1. A firewall immediately blocks certain malicious payloads and tags in HTTP requests.

      2. A firewall can be bypassed in some cases but it could get very frustrating for the attacker.

    2. DevSecOps

      1. Tools like can be used.

        1. It finds and automatically fixes vulnerabilities in your code, open source dependencies, containers, and infrastructure as code.

        2. Use Snyk's extensions for your IDE.

        3. Scan for vulnerable docker containers.

    3. Validate and sanitize user-provided data

      1. User data should be validated on the front end of sites for correctness (e.g. username, email, domain, and phone number formatting), but it should also always be validated and sanitized on the backend for security.

      2. Depending on the application, you may be able to whitelist alphanumeric characters and blacklist all other characters. However, this solution is not foolproof.

    4. HTML Encoding

      1. Whenever you are rendering user-provided data into the body of the document (e.g. with the innerHTML attribute in JavaScript), you should HTML encode the data.

      2. Some examples of HTML encoding are:

        1. " should be replaced by &quot;

        2. > should be replaced by &gt;

        3. < should be replaced by &lt;

        4. & should be replaced by &amp;

        5. ' should be replaced by &#x27;

    5. Use a security encoding library

      1. For many languages and frameworks, there are security encoding libraries that can help prevent XSS.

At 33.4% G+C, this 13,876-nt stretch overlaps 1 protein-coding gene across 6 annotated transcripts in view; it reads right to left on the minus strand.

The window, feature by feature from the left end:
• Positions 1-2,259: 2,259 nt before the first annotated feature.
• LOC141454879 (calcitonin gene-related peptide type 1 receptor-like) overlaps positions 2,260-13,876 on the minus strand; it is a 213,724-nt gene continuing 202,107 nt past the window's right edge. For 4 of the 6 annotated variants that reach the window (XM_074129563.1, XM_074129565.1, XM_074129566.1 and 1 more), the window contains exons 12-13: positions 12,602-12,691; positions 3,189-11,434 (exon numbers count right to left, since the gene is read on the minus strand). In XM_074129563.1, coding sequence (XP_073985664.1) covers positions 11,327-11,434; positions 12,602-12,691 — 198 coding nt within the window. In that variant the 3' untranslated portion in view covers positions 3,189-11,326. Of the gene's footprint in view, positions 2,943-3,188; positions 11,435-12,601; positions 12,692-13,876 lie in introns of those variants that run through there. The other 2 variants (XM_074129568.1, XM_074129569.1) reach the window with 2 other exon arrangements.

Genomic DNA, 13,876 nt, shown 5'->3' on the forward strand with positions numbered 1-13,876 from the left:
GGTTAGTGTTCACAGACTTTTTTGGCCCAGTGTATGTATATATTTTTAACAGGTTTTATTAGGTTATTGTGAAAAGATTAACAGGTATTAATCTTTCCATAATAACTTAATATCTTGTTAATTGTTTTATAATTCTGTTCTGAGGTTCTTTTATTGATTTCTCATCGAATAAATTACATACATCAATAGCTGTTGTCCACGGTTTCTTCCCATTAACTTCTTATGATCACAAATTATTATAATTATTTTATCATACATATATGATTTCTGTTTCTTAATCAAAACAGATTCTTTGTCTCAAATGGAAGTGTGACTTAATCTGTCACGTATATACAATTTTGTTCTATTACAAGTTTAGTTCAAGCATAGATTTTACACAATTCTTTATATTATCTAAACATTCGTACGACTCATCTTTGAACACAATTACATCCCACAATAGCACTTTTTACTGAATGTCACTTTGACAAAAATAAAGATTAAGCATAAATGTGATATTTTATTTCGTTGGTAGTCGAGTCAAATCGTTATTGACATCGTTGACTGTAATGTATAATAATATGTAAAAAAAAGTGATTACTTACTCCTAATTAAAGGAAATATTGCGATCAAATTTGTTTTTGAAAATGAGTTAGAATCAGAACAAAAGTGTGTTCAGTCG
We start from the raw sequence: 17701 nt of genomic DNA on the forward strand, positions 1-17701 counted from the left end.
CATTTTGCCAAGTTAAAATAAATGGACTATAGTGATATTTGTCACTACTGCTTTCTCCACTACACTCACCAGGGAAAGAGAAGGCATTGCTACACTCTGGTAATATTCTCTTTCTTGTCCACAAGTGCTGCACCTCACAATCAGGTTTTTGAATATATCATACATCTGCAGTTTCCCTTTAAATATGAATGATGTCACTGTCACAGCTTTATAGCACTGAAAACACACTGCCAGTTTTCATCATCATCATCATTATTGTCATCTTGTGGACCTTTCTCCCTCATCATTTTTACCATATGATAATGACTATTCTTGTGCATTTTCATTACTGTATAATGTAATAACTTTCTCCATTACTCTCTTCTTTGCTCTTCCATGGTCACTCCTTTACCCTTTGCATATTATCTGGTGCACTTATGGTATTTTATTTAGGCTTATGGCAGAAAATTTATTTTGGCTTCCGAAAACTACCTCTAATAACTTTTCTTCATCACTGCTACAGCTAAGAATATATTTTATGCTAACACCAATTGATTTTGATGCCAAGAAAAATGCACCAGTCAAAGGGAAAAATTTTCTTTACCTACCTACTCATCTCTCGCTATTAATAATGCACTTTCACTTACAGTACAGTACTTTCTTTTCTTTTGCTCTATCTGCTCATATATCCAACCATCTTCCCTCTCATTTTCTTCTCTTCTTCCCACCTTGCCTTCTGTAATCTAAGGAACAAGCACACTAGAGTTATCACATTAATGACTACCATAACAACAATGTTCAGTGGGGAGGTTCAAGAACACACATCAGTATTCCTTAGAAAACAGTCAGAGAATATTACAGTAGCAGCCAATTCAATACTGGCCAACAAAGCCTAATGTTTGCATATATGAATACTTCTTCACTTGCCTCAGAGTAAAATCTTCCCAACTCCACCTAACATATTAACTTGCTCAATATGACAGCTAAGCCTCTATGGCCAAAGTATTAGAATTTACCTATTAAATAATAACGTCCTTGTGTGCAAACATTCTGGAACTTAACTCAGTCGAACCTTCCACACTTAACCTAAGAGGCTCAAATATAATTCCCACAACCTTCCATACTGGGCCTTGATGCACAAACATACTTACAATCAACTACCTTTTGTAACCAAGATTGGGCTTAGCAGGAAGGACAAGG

2. Use updated framework versions.

    6. Use iframe tags

      1. You can use an iframe tag to prevent stealing cookies/sessions, and privileged access.

      2. Google blogger platform uses iframe tags to render code on different subdomains and prevent XSS on the main web app.

    Wrapping Up

    Following are the key takeaways:

    XSS attack

    • XSS is a critical injection vulnerability by which an attacker manipulates server response and executes arbitrary Javascript code in the user's web browser.

    • There are 3 types of XSS: Reflected, DOM-based, and stored.

    • XSS attacks can be used to download malicious files, do cross-site requests, steal authentication information, hijack sessions, steal sensitive data, and deface websites.

    • Prevent XSS by sanitizing user data on the backend, HTML-encode user-provided data that are rendered into the template, and using a security encoding library or WAF.

    Frequently Asked Questions

    1. Can XSS attacks only occur on certain types of websites?

    No, XSS attacks can occur on any website that accepts user input and does not properly sanitize or validate that input.

    2. How can I tell if my website has already been attacked by XSS?

    To know if your website has been attacked by XSS you cab see strange or unexpected behavior on your website, such as pages redirecting to other sites or user data being modified without permission.

    3. Are there any tools or plugins that can help prevent XSS attacks?

    Yes, there are many tools and plugins available to prevent XSS attacks. Some popular options include the Content Security Policy (CSP) plugin and the OWASP ESAPI security library.

    4. What should I do if I suspect an XSS attack on my website?

    If you suspect that your website has been attacked by XSS, the first step is to take your website offline to prevent further damage. You should then review your website's code and logs to determine the extent of the damage and identify the source of the attack. Finally, you should take steps to patch any vulnerabilities and improve your website's security going forward.

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    About the author:
    Pradeep has expertise in Linux, Go, Nginx, Apache, CyberSecurity, AppSec and various other technical areas. He has contributed to numerous publications and websites, providing his readers with insightful and informative content.